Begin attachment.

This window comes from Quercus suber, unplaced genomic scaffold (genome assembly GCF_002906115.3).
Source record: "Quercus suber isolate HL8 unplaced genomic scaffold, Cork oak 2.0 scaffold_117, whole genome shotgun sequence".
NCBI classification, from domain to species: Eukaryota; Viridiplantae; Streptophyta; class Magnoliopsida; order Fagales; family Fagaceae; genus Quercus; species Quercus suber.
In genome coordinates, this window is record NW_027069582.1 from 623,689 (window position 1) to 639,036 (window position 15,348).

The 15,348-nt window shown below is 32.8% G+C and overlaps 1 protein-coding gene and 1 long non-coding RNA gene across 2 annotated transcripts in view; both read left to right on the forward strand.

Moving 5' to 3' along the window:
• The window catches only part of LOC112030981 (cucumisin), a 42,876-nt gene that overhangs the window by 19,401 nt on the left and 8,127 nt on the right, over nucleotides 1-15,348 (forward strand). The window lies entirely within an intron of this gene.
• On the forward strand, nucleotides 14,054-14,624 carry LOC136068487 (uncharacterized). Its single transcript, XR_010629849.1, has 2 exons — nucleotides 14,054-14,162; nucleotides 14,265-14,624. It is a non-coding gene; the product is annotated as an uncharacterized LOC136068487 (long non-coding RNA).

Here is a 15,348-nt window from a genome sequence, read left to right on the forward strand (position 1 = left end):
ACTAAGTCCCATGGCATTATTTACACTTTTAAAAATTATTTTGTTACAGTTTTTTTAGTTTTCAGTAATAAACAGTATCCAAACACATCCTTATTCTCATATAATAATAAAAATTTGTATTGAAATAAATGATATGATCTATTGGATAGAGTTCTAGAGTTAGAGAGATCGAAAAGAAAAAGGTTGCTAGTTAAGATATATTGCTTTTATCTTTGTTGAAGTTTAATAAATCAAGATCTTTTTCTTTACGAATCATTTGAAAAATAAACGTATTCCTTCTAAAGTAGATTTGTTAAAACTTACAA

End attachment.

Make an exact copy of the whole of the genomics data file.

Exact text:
This window comes from Quercus suber, unplaced genomic scaffold (genome assembly GCF_002906115.3).
Source record: "Quercus suber isolate HL8 unplaced genomic scaffold, Cork oak 2.0 scaffold_117, whole genome shotgun sequence".
NCBI classification, from domain to species: Eukaryota; Viridiplantae; Streptophyta; class Magnoliopsida; order Fagales; family Fagaceae; genus Quercus; species Quercus suber.
In genome coordinates, this window is record NW_027069582.1 from 623,689 (window position 1) to 639,036 (window position 15,348).

The 15,348-nt window shown below is 32.8% G+C and overlaps 1 protein-coding gene and 1 long non-coding RNA gene across 2 annotated transcripts in view; both read left to right on the forward strand.

Moving 5' to 3' along the window:
• The window catches only part of LOC112030981 (cucumisin), a 42,876-nt gene that overhangs the window by 19,401 nt on the left and 8,127 nt on the right, over nucleotides 1-15,348 (forward strand). The window lies entirely within an intron of this gene.
• On the forward strand, nucleotides 14,054-14,624 carry LOC136068487 (uncharacterized). Its single transcript, XR_010629849.1, has 2 exons — nucleotides 14,054-14,162; nucleotides 14,265-14,624. It is a non-coding gene; the product is annotated as an uncharacterized LOC136068487 (long non-coding RNA).

Here is a 15,348-nt window from a genome sequence, read left to right on the forward strand (position 1 = left end):
ACTAAGTCCCATGGCATTATTTACACTTTTAAAAATTATTTTGTTACAGTTTTTTTAGTTTTCAGTAATAAACAGTATCCAAACACATCCTTATTCTCATATAATAATAAAAATTTGTATTGAAATAAATGATATGATCTATTGGATAGAGTTCTAGAGTTAGAGAGATCGAAAAGAAAAAGGTTGCTAGTTAAGATATATTGCTTTTATCTTTGTTGAAGTTTAATAAATCAAGATCTTTTTCTTTACGAATCATTTGAAAAATAAACGTATTCCTTCTAAAGTAGATTTGTTAAAACTTACAA